Despite New Equip’t, Inadequate Space Hinders Pleebo Health Center

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PLEEBO, Maryland – While the J. J. Dossen Hospital in Harper has been renovated and provided with top-notch equipment, in nearby Pleebo, the Pleebo Health Center continues to struggle with its own issues.

The Liberian government, collaborating with Partners in Health – the same organization that was responsible for revamping the J. J. Dossen Hospital – did some renovation work on the facility. Partners in Health even brought in air conditioners, oxygen machines, baby warmers, and two generators.

Peter S. Dandy, the laboratory technician at the health center, said the new equipment brought in has made his work easier.

“Blood tests done in the past at the facility took [a] longer time to get the results,” he said. “The health center is now testing [the] blood of 100 people per day, with results being released on the same day of testing.”

Peter S. Dandy, laboratory technician at the Pleebo Health Center. Photo: Zeze Ballah

Peter S. Dandy, laboratory technician at the Pleebo Health Center. Photo: Zeze Ballah

However, Kilpatrick Shems, who heads the center, said despite the completion of the construction and the installation of quality equipment, the facility currently has limited storage space for its drugs, and lacks screening rooms for its patients.

“On average, the health center is very small,” Shems said, adding that the lack of sufficient space presents challenges during patient care.

Kilpatrick Shems, Officer in Charge at the Pleebo Health Center. Photo: Zeze Ballah

Kilpatrick Shems, Officer in Charge at the Pleebo Health Center. Photo: Zeze Ballah

At the maternity and female in-patient wards, there are only three beds each due to the lack of space at the facility, while only four beds were seen in the emergency room.

Although Pleebo has a greater population than Harper, which is 26 km away, Shems said his facility, which receives 200 patients a day, lacks a doctor and often refers cases to the J. J. Dossen Hospital whenever there is a lack of expertise or equipment.

Strangulated hernia and obstructed labor are among the most commonly referred cases, Shems said. The health center ends up dealing mostly with malaria cases at its out-patient department.

The lack of adequate space has led authorities at the health center to take improvised measures of accommodating patients in the overcrowded facility. An adjacent center previously used to care for Ebola patients has been modified by Partners in Health and now functions as the Pleebo Health Center’s emergency room.

Pleebo Health Center’s emergency room. Photo: Zeze Ballah

Pleebo Health Center’s emergency room. Photo: Zeze Ballah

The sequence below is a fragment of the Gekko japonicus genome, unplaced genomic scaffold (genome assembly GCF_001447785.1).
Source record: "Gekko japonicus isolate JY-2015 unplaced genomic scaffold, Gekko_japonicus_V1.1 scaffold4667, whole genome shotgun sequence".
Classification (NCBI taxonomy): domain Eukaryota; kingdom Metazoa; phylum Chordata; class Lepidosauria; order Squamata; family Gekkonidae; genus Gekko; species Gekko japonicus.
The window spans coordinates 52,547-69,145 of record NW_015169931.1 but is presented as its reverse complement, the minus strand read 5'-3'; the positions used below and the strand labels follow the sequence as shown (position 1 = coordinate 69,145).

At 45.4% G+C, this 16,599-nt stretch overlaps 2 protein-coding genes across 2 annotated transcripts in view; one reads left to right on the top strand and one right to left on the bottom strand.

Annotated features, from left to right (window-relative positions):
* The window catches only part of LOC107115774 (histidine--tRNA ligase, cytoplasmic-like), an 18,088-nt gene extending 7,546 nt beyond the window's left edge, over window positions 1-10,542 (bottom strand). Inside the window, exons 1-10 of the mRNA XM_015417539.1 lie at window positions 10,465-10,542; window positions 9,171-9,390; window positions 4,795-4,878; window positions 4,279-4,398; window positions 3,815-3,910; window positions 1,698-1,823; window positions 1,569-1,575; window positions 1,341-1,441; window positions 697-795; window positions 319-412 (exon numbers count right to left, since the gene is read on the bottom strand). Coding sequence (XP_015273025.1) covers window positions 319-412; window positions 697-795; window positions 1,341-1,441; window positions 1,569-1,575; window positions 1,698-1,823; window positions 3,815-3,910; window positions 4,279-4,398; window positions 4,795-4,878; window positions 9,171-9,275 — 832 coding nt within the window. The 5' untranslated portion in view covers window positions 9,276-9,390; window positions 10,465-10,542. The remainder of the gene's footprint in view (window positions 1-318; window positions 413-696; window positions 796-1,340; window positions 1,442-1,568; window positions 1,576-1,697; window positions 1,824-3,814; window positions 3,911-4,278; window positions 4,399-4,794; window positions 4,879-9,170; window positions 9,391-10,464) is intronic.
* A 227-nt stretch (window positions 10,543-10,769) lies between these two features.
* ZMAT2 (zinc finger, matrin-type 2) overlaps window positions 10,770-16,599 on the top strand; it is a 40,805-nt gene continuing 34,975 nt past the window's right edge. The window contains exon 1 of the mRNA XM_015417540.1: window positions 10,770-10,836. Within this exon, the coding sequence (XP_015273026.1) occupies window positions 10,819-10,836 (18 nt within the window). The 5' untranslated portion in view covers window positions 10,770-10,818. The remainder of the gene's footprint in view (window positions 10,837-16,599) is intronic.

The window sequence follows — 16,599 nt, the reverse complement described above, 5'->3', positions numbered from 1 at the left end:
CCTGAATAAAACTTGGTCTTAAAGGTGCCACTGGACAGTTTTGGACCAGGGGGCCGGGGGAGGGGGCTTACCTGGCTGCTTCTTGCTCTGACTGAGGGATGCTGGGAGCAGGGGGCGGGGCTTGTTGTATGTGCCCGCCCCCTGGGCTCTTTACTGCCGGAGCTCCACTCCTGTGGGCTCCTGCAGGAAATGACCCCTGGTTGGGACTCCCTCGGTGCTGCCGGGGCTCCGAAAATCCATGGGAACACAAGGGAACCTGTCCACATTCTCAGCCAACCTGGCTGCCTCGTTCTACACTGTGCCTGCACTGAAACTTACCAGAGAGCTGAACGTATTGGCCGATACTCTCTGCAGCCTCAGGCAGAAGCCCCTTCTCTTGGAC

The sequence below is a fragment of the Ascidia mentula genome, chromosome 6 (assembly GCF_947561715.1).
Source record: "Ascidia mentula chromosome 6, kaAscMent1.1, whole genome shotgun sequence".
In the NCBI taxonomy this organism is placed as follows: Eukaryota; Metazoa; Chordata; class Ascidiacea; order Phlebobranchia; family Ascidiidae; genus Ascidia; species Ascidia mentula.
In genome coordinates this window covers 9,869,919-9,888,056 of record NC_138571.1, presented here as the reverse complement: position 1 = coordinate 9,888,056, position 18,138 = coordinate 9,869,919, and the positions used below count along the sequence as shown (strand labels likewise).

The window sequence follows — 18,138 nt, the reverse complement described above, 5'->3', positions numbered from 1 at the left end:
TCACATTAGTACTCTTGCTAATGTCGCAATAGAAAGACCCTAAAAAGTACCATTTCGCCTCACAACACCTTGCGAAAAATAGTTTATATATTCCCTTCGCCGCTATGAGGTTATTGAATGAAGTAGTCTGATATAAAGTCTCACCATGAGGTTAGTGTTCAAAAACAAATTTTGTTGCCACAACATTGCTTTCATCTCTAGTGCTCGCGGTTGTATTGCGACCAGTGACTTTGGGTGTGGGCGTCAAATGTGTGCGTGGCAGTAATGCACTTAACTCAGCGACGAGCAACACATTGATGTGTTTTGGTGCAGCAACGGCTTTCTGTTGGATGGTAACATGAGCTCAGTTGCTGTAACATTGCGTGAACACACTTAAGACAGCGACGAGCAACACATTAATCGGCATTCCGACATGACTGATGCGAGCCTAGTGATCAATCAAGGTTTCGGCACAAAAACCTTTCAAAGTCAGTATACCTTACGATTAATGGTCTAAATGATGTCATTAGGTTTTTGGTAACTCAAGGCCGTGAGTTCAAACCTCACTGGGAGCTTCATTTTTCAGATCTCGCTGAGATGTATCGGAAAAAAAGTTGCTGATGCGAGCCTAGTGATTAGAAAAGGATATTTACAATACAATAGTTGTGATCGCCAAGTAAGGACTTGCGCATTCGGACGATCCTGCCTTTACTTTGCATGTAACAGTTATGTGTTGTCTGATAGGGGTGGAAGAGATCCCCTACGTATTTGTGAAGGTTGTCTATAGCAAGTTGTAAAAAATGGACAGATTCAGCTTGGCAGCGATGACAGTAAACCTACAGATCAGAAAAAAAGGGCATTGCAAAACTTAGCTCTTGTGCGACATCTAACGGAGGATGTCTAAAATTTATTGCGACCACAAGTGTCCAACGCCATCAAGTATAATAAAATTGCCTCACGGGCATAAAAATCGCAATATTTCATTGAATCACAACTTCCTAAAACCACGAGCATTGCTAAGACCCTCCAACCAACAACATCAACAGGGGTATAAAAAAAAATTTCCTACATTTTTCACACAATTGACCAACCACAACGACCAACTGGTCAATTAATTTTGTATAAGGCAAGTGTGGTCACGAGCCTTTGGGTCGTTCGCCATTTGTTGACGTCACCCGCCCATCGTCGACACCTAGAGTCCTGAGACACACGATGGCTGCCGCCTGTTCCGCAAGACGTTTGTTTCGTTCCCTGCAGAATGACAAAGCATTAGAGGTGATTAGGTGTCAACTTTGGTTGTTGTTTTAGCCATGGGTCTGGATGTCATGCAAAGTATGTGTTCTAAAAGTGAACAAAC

Sophia W. Chea, a certified midwife at the center, also confirmed that the issue of limited space was a challenge within her department. Chea said after delivery, mothers often do not have beds to lie comfortably with their child in.

“The baby mothers are compelled to share beds with others,” she said. “The baby mothers are placed two on a bed after delivery because of lack of space in the facility,”

A health volunteer immunizing a child at the Pleebo Health Center. Photo: Zeze Ballah

A health volunteer immunizing a child at the Pleebo Health Center. Photo: Zeze Ballah

Sharing beds is not healthy for the child and mother, Chea said, adding, “Anyone of them could contract diseases from those they are sharing the bed with.”

The government-owned health center has been providing free medical services for residents in Sodoken District since July 2016. But pregnant women going to the facility for delivery are misconstruing the concept of free medical service, said Habibatu Alu, supervisor of maternal child health at the center.

She said pregnant women who go to the health center in labor, expect the facility to do everything for them up to the end of delivery. They often go into labor without any relatives or cloth to wrap the child in after delivery, Alu said. “In cases of complications, it becomes very difficult for the facility because the health center does not know who to contact.”

The health center, already strapped for resources, often has to use the mothers’ lappa – a cloth Liberian women wrap around their waist – for the child, and facility beddings to cover the mother.

Despite the challenges, Alu said there were no maternal and neonatal deaths recorded at the health center in 2015 although there were one maternal death and three neonatal deaths in 2016.

 

This story was funded as part of a travel grant provided by Internews. Featured photo by Zeze Ballah

Zeze Ballah

Zeze made his journalism debut as a high school reporter at the LAMCO Area School System. In 2016, the Press Union of Liberia awarded Zeze with the Photojournalist of the Year award. He is also an Internews Health Journalism Fellow.

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